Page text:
Hi! Interesting analysis. Very cool! That took quite a bit of work to look up difficulty! Very Cool!!!

I am pretty sure GMAT is adaptive but I am not going to defend GMAC either

There are a few things that come into play with the algorithm and that's progression of questions, experimental questions, and how many you get in a row right/wrong. You can learn a bit more here: https://gmatclub.com/forum/how-does-the ... 20297.html
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12 Aug 2018, 15:07
bb wrote:
Hi! Interesting analysis. Very cool! That took quite a bit of work to look up difficulty! Very Cool!!!

I am pretty sure GMAT is adaptive but I am not going to defend GMAC either

There are a few things that come into play with the algorithm and that's progression of questions, experimental questions, and how many you get in a row right/wrong. You can learn a bit more here: https://gmatclub.com/forum/how-does-the ... 20297.html

Ah a reply from the MR.BB himself!

The header was a bit of a click bait haha, but my point was to show GMAT as a relatively flat test than what people think it is - which the data corroborates kind of. And of course I totally believe that some of the factors like not finishing the test, answering wrong in a row are all heavily penalized

It all started with a small excerpt I read from Manhattan's free book :

—----------------

The GMAT Scoring Algorithm for the Quantitative and Verbal Sections
Tests you took in school were generally based on the percentage of questions correct: the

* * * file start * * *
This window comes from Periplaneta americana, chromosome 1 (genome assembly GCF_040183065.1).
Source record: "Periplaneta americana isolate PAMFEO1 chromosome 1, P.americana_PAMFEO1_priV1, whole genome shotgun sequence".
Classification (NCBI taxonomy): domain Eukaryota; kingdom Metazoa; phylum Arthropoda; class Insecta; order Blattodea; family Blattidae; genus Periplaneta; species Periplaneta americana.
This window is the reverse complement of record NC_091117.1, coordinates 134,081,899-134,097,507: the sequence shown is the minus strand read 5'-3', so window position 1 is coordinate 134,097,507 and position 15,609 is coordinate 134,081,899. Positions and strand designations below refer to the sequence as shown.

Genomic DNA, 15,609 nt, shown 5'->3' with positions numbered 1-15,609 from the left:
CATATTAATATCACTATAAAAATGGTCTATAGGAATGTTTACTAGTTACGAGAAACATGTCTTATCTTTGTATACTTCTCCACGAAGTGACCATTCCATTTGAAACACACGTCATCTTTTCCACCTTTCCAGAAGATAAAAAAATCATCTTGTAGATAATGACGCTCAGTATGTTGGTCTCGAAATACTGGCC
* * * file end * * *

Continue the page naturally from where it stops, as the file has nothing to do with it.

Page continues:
more you got right, the higher the score you received. As a result, you have been trained to take
your time and try to get everything right when you take a test. This general strategy does not
work on computer-adaptive sections of the GMAT. The Quant and Verbal scores are not based
on the percentage of questions answered correctly. On the GMAT, most people actually answer
similar percentages of questions correctly, typically in the 50% to 70% range (even at higher
scoring levels).
If test-takers all get a similar percentage correct, how does the GMAT distinguish among differ-
ent performance levels? “Regular” school tests gave everyone the same questions and perfor-
mance was determined based upon who could answer more of those same questions correctly.
On the Quant and Verbal sections of the GMAT, everybody answers different questions, some
easier, some harder. You can think of the GMAT as a test that searches for each person’s “60%